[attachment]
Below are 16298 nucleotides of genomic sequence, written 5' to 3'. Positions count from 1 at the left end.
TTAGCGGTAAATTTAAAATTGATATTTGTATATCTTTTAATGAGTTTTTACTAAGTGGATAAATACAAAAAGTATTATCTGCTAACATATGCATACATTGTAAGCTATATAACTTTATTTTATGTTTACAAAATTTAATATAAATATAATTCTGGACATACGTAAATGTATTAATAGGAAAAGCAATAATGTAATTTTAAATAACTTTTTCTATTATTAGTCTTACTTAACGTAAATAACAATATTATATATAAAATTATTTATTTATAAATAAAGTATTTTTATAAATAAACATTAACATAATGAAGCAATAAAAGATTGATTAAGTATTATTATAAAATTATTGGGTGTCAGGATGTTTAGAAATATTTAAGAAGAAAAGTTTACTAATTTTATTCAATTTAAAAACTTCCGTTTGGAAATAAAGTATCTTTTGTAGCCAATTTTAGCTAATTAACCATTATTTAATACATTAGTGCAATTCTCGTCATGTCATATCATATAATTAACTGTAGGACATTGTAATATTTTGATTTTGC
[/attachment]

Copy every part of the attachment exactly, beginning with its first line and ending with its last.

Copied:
Below are 16298 nucleotides of genomic sequence, written 5' to 3'. Positions count from 1 at the left end.
TTAGCGGTAAATTTAAAATTGATATTTGTATATCTTTTAATGAGTTTTTACTAAGTGGATAAATACAAAAAGTATTATCTGCTAACATATGCATACATTGTAAGCTATATAACTTTATTTTATGTTTACAAAATTTAATATAAATATAATTCTGGACATACGTAAATGTATTAATAGGAAAAGCAATAATGTAATTTTAAATAACTTTTTCTATTATTAGTCTTACTTAACGTAAATAACAATATTATATATAAAATTATTTATTTATAAATAAAGTATTTTTATAAATAAACATTAACATAATGAAGCAATAAAAGATTGATTAAGTATTATTATAAAATTATTGGGTGTCAGGATGTTTAGAAATATTTAAGAAGAAAAGTTTACTAATTTTATTCAATTTAAAAACTTCCGTTTGGAAATAAAGTATCTTTTGTAGCCAATTTTAGCTAATTAACCATTATTTAATACATTAGTGCAATTCTCGTCATGTCATATCATATAATTAACTGTAGGACATTGTAATATTTTGATTTTGC